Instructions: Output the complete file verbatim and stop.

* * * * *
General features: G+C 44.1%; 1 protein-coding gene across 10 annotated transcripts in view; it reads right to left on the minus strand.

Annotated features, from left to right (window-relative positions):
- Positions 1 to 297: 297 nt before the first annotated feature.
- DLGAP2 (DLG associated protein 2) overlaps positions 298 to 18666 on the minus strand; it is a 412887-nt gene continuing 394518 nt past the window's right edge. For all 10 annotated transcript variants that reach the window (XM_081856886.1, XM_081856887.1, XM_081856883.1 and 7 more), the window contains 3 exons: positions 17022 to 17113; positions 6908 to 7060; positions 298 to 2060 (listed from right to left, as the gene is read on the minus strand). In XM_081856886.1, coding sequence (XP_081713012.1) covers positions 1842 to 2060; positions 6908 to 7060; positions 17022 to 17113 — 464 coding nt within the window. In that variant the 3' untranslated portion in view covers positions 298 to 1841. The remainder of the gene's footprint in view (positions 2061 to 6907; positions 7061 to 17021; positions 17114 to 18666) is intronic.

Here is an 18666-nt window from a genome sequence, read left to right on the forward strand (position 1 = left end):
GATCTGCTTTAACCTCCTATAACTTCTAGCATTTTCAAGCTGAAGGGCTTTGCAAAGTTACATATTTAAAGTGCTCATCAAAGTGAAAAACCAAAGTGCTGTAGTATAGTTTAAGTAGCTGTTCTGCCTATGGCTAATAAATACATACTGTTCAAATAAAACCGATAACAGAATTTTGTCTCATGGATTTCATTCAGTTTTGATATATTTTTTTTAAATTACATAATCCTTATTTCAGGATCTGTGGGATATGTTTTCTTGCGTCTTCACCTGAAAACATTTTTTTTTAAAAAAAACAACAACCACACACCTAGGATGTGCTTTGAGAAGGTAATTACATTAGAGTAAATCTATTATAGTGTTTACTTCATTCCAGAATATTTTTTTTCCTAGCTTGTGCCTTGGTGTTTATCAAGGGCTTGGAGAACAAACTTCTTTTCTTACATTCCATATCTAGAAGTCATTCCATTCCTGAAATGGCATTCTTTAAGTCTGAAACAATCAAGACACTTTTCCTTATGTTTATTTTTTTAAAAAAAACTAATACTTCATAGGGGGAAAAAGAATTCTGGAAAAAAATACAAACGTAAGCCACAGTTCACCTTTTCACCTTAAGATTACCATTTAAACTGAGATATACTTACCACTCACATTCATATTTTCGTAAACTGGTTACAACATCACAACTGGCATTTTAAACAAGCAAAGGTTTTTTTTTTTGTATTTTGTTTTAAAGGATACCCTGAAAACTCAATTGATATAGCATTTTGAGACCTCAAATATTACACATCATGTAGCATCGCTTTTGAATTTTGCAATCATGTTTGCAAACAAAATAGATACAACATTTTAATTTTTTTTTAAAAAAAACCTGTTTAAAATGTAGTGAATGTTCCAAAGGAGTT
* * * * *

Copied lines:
General features: G+C 44.1%; 1 protein-coding gene across 10 annotated transcripts in view; it reads right to left on the minus strand.

Annotated features, from left to right (window-relative positions):
- Positions 1 to 297: 297 nt before the first annotated feature.
- DLGAP2 (DLG associated protein 2) overlaps positions 298 to 18666 on the minus strand; it is a 412887-nt gene continuing 394518 nt past the window's right edge. For all 10 annotated transcript variants that reach the window (XM_081856886.1, XM_081856887.1, XM_081856883.1 and 7 more), the window contains 3 exons: positions 17022 to 17113; positions 6908 to 7060; positions 298 to 2060 (listed from right to left, as the gene is read on the minus strand). In XM_081856886.1, coding sequence (XP_081713012.1) covers positions 1842 to 2060; positions 6908 to 7060; positions 17022 to 17113 — 464 coding nt within the window. In that variant the 3' untranslated portion in view covers positions 298 to 1841. The remainder of the gene's footprint in view (positions 2061 to 6907; positions 7061 to 17021; positions 17114 to 18666) is intronic.

Here is an 18666-nt window from a genome sequence, read left to right on the forward strand (position 1 = left end):
GATCTGCTTTAACCTCCTATAACTTCTAGCATTTTCAAGCTGAAGGGCTTTGCAAAGTTACATATTTAAAGTGCTCATCAAAGTGAAAAACCAAAGTGCTGTAGTATAGTTTAAGTAGCTGTTCTGCCTATGGCTAATAAATACATACTGTTCAAATAAAACCGATAACAGAATTTTGTCTCATGGATTTCATTCAGTTTTGATATATTTTTTTTAAATTACATAATCCTTATTTCAGGATCTGTGGGATATGTTTTCTTGCGTCTTCACCTGAAAACATTTTTTTTTAAAAAAAACAACAACCACACACCTAGGATGTGCTTTGAGAAGGTAATTACATTAGAGTAAATCTATTATAGTGTTTACTTCATTCCAGAATATTTTTTTTCCTAGCTTGTGCCTTGGTGTTTATCAAGGGCTTGGAGAACAAACTTCTTTTCTTACATTCCATATCTAGAAGTCATTCCATTCCTGAAATGGCATTCTTTAAGTCTGAAACAATCAAGACACTTTTCCTTATGTTTATTTTTTTAAAAAAAACTAATACTTCATAGGGGGAAAAAGAATTCTGGAAAAAAATACAAACGTAAGCCACAGTTCACCTTTTCACCTTAAGATTACCATTTAAACTGAGATATACTTACCACTCACATTCATATTTTCGTAAACTGGTTACAACATCACAACTGGCATTTTAAACAAGCAAAGGTTTTTTTTTTTGTATTTTGTTTTAAAGGATACCCTGAAAACTCAATTGATATAGCATTTTGAGACCTCAAATATTACACATCATGTAGCATCGCTTTTGAATTTTGCAATCATGTTTGCAAACAAAATAGATACAACATTTTAATTTTTTTTTAAAAAAAACCTGTTTAAAATGTAGTGAATGTTCCAAAGGAGTT